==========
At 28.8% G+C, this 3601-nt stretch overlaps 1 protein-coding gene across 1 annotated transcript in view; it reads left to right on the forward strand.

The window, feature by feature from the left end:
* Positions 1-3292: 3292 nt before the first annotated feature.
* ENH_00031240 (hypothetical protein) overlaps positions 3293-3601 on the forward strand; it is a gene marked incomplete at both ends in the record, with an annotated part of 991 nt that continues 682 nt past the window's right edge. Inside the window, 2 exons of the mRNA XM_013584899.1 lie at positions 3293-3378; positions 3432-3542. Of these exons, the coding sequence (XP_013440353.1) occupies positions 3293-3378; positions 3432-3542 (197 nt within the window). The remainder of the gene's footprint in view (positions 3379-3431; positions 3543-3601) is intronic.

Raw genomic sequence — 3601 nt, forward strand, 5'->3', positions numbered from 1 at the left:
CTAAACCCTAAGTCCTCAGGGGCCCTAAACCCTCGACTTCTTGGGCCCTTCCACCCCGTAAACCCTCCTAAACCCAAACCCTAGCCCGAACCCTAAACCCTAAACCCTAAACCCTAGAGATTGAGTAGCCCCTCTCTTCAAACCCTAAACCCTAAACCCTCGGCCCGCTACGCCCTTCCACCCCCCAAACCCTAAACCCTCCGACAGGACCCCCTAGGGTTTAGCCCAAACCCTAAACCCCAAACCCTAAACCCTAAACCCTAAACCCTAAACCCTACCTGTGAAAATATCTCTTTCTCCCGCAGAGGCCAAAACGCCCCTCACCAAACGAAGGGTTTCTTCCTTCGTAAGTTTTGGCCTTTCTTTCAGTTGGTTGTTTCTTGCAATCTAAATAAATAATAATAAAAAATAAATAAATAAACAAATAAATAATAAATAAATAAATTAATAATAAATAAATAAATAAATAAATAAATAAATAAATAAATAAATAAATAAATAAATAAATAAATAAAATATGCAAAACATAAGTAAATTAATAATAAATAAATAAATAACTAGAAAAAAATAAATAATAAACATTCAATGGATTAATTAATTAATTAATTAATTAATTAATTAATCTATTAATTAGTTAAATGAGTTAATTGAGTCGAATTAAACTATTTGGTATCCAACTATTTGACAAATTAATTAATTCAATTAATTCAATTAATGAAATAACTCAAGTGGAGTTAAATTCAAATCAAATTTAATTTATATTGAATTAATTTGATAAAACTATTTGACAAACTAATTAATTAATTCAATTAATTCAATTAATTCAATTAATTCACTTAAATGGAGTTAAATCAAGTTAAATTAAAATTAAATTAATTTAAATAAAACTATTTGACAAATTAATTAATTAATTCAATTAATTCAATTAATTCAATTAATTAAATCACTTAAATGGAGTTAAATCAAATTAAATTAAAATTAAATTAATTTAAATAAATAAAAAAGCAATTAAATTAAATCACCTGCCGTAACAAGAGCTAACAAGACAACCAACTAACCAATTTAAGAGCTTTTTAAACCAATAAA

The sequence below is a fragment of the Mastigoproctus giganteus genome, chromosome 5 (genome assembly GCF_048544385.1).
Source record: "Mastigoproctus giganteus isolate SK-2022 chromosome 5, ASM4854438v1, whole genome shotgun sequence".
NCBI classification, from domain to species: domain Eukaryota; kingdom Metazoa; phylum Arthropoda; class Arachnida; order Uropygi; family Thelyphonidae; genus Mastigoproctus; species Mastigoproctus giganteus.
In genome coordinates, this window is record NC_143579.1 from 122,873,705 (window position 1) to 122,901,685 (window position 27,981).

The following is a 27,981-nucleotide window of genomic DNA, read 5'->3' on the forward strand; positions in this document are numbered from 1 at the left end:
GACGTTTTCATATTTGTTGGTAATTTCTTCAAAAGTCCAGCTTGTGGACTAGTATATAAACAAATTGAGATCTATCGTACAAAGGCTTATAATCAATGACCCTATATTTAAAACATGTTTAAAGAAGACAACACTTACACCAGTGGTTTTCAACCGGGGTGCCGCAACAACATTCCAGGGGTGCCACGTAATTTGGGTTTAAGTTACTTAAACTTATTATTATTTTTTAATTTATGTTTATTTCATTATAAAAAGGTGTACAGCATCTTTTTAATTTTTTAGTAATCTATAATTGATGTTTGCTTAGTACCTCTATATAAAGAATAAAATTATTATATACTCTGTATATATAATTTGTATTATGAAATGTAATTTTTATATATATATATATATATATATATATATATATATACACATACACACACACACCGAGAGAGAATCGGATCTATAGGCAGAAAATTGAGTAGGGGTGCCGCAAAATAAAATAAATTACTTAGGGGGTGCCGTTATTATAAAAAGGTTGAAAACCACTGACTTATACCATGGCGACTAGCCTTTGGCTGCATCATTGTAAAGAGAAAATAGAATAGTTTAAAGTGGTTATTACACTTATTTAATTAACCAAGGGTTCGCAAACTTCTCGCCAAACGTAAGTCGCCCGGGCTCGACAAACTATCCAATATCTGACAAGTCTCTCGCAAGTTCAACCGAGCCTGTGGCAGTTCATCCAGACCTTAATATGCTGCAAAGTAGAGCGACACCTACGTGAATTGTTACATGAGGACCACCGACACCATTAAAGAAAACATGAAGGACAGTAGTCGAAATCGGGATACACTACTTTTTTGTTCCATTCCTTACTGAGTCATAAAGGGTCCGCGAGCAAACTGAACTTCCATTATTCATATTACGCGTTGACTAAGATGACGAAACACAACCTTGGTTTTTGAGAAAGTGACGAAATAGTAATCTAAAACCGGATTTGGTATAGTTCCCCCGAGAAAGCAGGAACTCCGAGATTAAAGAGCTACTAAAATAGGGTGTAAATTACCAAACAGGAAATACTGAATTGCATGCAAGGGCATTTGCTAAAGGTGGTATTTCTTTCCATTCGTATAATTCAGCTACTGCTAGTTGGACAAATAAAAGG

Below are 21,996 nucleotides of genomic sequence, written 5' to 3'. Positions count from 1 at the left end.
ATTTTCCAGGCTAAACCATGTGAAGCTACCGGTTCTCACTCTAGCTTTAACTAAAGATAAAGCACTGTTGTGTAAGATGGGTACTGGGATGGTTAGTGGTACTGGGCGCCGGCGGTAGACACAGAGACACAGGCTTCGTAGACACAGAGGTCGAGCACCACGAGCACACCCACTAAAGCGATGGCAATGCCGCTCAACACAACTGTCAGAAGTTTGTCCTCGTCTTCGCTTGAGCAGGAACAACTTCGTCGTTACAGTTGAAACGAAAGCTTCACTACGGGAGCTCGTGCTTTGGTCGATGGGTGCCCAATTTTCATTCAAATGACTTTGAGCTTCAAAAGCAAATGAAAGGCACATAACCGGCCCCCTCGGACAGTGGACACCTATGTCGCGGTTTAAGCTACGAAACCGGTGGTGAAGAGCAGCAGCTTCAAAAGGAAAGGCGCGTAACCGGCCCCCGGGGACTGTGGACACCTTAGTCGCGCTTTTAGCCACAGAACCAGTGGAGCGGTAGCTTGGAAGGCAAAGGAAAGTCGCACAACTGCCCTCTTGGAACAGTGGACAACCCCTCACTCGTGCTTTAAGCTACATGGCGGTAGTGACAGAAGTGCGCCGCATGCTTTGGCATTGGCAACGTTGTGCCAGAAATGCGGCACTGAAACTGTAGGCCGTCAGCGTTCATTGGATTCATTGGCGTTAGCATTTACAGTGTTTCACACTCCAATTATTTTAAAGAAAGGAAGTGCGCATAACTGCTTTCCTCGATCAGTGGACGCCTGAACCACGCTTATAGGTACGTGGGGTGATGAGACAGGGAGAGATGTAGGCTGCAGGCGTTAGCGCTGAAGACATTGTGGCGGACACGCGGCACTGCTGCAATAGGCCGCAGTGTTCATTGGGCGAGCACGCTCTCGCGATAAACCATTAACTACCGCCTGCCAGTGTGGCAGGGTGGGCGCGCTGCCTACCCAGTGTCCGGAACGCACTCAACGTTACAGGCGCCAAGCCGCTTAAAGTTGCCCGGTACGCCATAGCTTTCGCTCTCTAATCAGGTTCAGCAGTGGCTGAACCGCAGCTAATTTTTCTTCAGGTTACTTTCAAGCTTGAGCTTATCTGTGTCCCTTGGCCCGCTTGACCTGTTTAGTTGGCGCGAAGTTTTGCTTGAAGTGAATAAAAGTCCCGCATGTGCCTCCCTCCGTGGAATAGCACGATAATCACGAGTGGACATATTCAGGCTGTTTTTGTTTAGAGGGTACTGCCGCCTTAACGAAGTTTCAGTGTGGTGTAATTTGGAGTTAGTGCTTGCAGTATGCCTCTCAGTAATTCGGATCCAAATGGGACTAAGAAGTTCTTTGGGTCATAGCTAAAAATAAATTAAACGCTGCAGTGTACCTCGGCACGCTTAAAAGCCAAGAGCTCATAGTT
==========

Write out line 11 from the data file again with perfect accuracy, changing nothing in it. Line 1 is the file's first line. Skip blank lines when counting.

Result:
The following is a 27,981-nucleotide window of genomic DNA, read 5'->3' on the forward strand; positions in this document are numbered from 1 at the left end: